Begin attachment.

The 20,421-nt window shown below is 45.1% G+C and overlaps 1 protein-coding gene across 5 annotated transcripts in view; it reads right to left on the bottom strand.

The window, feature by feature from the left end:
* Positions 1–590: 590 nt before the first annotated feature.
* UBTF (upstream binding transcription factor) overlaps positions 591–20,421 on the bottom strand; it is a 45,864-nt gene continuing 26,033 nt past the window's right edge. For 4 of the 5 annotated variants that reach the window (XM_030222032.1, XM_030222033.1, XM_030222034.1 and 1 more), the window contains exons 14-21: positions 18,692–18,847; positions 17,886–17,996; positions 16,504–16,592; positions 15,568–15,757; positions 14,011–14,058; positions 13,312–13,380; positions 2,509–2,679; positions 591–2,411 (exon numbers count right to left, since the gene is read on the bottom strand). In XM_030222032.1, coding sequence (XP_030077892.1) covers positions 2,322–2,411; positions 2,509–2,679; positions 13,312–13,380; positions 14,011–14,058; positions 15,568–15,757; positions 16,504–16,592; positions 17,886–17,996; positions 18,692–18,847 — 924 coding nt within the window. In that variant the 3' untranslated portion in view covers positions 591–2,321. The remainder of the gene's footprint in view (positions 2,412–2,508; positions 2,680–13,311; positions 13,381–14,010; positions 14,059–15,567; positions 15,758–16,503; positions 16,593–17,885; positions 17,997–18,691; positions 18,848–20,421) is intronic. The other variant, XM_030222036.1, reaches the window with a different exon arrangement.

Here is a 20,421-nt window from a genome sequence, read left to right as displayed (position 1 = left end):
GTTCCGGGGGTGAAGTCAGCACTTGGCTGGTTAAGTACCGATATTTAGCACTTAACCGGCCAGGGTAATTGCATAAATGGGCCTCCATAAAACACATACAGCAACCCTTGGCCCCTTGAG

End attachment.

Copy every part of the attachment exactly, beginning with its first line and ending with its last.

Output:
The 20,421-nt window shown below is 45.1% G+C and overlaps 1 protein-coding gene across 5 annotated transcripts in view; it reads right to left on the bottom strand.

The window, feature by feature from the left end:
* Positions 1–590: 590 nt before the first annotated feature.
* UBTF (upstream binding transcription factor) overlaps positions 591–20,421 on the bottom strand; it is a 45,864-nt gene continuing 26,033 nt past the window's right edge. For 4 of the 5 annotated variants that reach the window (XM_030222032.1, XM_030222033.1, XM_030222034.1 and 1 more), the window contains exons 14-21: positions 18,692–18,847; positions 17,886–17,996; positions 16,504–16,592; positions 15,568–15,757; positions 14,011–14,058; positions 13,312–13,380; positions 2,509–2,679; positions 591–2,411 (exon numbers count right to left, since the gene is read on the bottom strand). In XM_030222032.1, coding sequence (XP_030077892.1) covers positions 2,322–2,411; positions 2,509–2,679; positions 13,312–13,380; positions 14,011–14,058; positions 15,568–15,757; positions 16,504–16,592; positions 17,886–17,996; positions 18,692–18,847 — 924 coding nt within the window. In that variant the 3' untranslated portion in view covers positions 591–2,321. The remainder of the gene's footprint in view (positions 2,412–2,508; positions 2,680–13,311; positions 13,381–14,010; positions 14,059–15,567; positions 15,758–16,503; positions 16,593–17,885; positions 17,997–18,691; positions 18,848–20,421) is intronic. The other variant, XM_030222036.1, reaches the window with a different exon arrangement.

Here is a 20,421-nt window from a genome sequence, read left to right as displayed (position 1 = left end):
GTTCCGGGGGTGAAGTCAGCACTTGGCTGGTTAAGTACCGATATTTAGCACTTAACCGGCCAGGGTAATTGCATAAATGGGCCTCCATAAAACACATACAGCAACCCTTGGCCCCTTGAG